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Struggle heroes tend to suppress dissent

By unknown | Dec 03, 2008 | COMMENTS [ 0 ]

Zoleka Ndayi

At a UN workshop on Consolidating Peace and Democracy in Africa, African academics, ambassadors, media and civil society organisations expressed disappointment about the state of play in South African politics.

The UN meeting was held in Bamako, Mali, on November 24 and 25.

Once a beacon of hope on the continent, South Africa is slowly becoming a typical African country characterised by political intolerance and suppression of opposing views.

However, the country's emerging opposition and the independent media could play an important role in restoring South Africa's image in Africa and the world at large.

In the last 30 years or so, the African continent has been undergoing tremendous political transformation.

The varieties of "bullet" and non-elected "ballot" regimes have been replaced by elected and democratic governments. This transformation can partly be attributed to the triumph of liberation movements in their quest for freedom of the oppressed.

To mention a few, in 1994 the ANC managed to unseat the apartheid government. Before that, in 1980, Zanu-PF liberated Zimbabweans from the oppressive regime of Ian Smith. Earlier in Uganda, the National Resistance Movement emancipated Ugandans from the tyrannical regimes of both Idi Amin and Milton Obote in the 1970s and the 1980srespectively.

Nonetheless in Africa, liberation movements that came to power after oppressive regimes tend to find it difficult to transcend the politics of struggle and, as a result, undermine the views of the opposition. Yet multiparty politics is the bedrock of democratic consolidation in every society. The most interesting notion is that good and strong opposition tend to come from within these ruling parties.

This opposition is normally the previous leadership or people who were part of the government but critical of its policies.

In an effort to "preserve" the hard-fought for freedom, ruling parties tend to use everything in their power to suppress any opposing views from the breakaway faction and or the opposition.

The emergence of the MDC in Zimbabwe, the leadership of which was once members of Zanu-PF, was triggered by the "ill-conceived" and "corrupt" policies of the Mugabe regime. The ANC's breakaway party, the Congress of the People (Cope), emerged because of differences in principles and other factors.

In Zimbabwe, there are despicable reports of gross human rights violations, especially against MDC supporters. In South Africa, since the recall of former president Thabo Mbeki and the emergence of Cope, there is growing intimidation of the breakaway party by the ANC.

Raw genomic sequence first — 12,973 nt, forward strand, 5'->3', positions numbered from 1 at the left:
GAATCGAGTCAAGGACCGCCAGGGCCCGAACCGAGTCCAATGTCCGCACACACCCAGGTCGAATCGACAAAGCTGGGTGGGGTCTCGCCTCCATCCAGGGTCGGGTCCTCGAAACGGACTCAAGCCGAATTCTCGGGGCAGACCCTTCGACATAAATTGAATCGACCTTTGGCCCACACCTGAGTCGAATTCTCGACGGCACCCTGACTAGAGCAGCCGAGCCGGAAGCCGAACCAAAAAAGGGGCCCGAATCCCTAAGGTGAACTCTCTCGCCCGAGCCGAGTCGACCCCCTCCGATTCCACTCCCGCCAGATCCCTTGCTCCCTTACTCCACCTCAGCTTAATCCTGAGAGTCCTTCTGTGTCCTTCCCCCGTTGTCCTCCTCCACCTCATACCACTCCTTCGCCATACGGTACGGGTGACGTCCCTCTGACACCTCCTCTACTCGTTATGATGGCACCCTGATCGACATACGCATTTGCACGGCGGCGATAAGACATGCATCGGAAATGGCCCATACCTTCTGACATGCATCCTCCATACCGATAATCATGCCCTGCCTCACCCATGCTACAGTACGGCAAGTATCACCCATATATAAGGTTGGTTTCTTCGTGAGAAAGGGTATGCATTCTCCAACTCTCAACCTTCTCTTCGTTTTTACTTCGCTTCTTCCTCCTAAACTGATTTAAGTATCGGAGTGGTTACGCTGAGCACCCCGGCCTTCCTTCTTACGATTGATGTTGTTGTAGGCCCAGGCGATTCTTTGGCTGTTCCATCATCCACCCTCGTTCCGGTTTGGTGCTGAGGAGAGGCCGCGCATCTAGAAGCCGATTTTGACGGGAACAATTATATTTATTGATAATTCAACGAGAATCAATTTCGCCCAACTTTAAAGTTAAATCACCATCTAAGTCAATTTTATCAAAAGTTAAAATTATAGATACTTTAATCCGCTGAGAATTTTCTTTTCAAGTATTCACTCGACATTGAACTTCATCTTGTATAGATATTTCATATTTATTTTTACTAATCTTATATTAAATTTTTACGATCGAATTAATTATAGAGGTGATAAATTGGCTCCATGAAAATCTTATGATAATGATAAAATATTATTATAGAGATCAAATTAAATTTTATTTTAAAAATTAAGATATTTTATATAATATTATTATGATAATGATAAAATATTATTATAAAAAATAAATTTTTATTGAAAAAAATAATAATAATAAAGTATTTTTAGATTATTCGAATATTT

But the ANC's "engagement" with Cope is of a lesser extent, involving disruption of meetings, harassment and physical abuse of Cope's membership by the ANC.

Both Zanu-PF and the ANC claim that they will never allow any party or anyone else to reverse their freedom gains.

However, the levels of democratic maturity in South Africa and in other parts of the continent are not comparable.

It is widely believed that the media is one of the benchmarks used to measure the level of democratic maturity in a country and it is in turn shaped by the level of democratic maturity.

In 1991 in Benin, the media played a very important role in bringing down the bullet regime of President Mathieu Kerekou.

Kerekou himself acknowledged that journalists were responsible for his downfall.

In Zimbabwe, journalistic criticism is not allowed and the government censors the media and ensures that the state-run broadcasters and newspapers support the ruling party.

At some point in South Africa, views and opinions of journalists and political analysts who were critical of the government were censored by the national broadcaster. That is now changing.

In South Africa there is a paranoia within the ANC of the relationship between the media and the emerging opposition.

This is a normal and healthy situation in a young democracy, considering that in the run-up to next year's general elections, there is an indication of convergence of interests between the media and the opposition.

In a bid to guard against being politically outmanoeuvred, the incumbent regime of the ANC alliance is calling for the dissolution of the SABC board and it accuses the public broadcaster of giving more airtime to the opposition than to the ruling party.

It is in this light that civil society in the form of "Save our SABC" is calling for non-government intervention in the functioning of the national broadcaster and is asking everyone to join and support its campaign.

This means that as long as there is a strong opposition, an independent media and a robust civil society, South Africa would not be following the path of other African countries.

lThe writer teaches at Wits University.


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